All things Old are Beautiful again..
This morning at 9:30 at Georgetown, SC. I decided to get out my cameras and shoot some Shrimp Boat images before I had to open a Co-Op gallery that I am a partial owner of. The Shrimp Boats are a subject that are very dear to me and I visit them every chance that I have.
They are for the most part all falling into decay. The market for local salt water shrimp is almost not enough to support the boats. With the import of fresh water farm shrimp the local fisherman are being forced out of business and the result is the condition of the boat and companies… A very sad state of affairs.
The Boat Graveyard and the 3 Wheel Houses…
The image above illustrates the wabi-sabi concept: There is beauty in decay It sounds very counter to the way we think as artists, but with a little thought I think that you will be able to agree with the concept.
The Japanese concept of Wabi-Sabi, as described in Brainpickings, “connotes a way of living that finds beauty in imperfection and accepts the natural cycle of growth and decay.”
Characteristics of the wabi-sabi aesthetic include asymmetry, asperity (roughness or irregularity), simplicity, economy, austerity, modesty, intimacy and appreciation of the ingenuous integrity of natural objects and processes.
From an engineering or design point of view, “wabi” may be interpreted as the imperfect quality of any object, due to inevitable limitations in design and construction/manufacture especially with respect to unpredictable or changing usage conditions; then “sabi” could be interpreted as the aspect of imperfect reliability, or limited mortality of any object, hence the etymological connection with the Japanese word sabi, to rust.The Japanese kanji characters:
(sabi, meaning rust)
(sabi, as above)
are different, as are their applied meanings, yet the original word (pre-kanji, yamato-kotoba) is believed to be one and the same.
“Wabi-sabi is the most conspicuous and characteristic feature of traditional Japanese beauty and it occupies roughly the same position in the Japanese pantheon of aesthetic values as do the Greek ideals of beauty and perfection in the West.” “if an object or expression can bring about, within us, a sense of serene melancholy and a spiritual longing, then that object could be said to be wabi-sabi.” “[Wabi-sabi] nurtures all that is authentic by acknowledging three simple realities: nothing lasts, nothing is finished, and nothing is perfect.”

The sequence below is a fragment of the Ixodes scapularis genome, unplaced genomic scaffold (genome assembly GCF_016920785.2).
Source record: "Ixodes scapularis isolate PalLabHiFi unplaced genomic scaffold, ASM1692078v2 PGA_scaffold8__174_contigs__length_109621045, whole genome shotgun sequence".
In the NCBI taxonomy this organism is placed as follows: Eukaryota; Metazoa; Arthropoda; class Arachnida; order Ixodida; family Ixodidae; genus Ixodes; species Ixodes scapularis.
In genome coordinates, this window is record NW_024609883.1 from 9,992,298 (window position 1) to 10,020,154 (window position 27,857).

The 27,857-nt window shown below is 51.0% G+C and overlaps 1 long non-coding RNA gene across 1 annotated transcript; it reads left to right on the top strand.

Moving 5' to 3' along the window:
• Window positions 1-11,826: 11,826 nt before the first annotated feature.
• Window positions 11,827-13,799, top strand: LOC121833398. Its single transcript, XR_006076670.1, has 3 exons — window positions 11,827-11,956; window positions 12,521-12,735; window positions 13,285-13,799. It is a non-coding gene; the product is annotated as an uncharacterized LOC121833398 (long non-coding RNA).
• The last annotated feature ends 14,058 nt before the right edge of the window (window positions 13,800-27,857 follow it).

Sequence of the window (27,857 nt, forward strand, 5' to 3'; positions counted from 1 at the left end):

The words wabi and sabi do not translate easily. Wabi originally referred to the loneliness of living in nature, remote from society; sabi meant “chill”, “lean” or “withered”. Around the 14th century these meanings began to change, taking on more positive connotations. Wabi now connotes rustic simplicity, freshness or quietness, and can be applied to both natural and human-made objects, or understated elegance. It can also refer to quirks and anomalies arising from the process of construction, which add uniqueness and elegance to the object. Sabi is beauty or serenity that comes with age, when the life of the object and its impermanence are evidenced in its patina and wear, or in any visible repairs.
For me and what I consider to be “Fine Art Photography”, the concept of Wabi-Sabi fits like a glove in regards to the shrimp fleets. I watch them over the span of time, capturing them again and again. The one thing that stands out above all is the fact that they like everything else will fall into decay… both physically and financially, but faster.
The 3 Wheel Houses in B&W. Stepping back into an older time of photography, fitting don’t you think?
I am going to dedicate a photography project to this concept. I would think that it will take me several years to finish or perhaps unto my death which in a strange twist of logic fits into the project/concept quite well.
So I hope that you enjoy these images and that you intellectually chew on the concept of Wabi-Sabi and to how it will fit into your own artistic visions….
Normally, detailed closeups would be better suited for wabi/sabi studies, but look at these following 2 images and notice how the rust and corrosion feed into the concept. Do you see the detail in the flat areas of the boat and how it is rolling and pitted? These imperfections take on an artistic perfection on their own!
Stormy Seas, Georgetown, SC.
B&W, stepping back into an “older” time and place.
The Wheel House Door
The Working Boat, 630nm Infrared
The Battered Bow…
I hope that you enjoyed the image and the concept…
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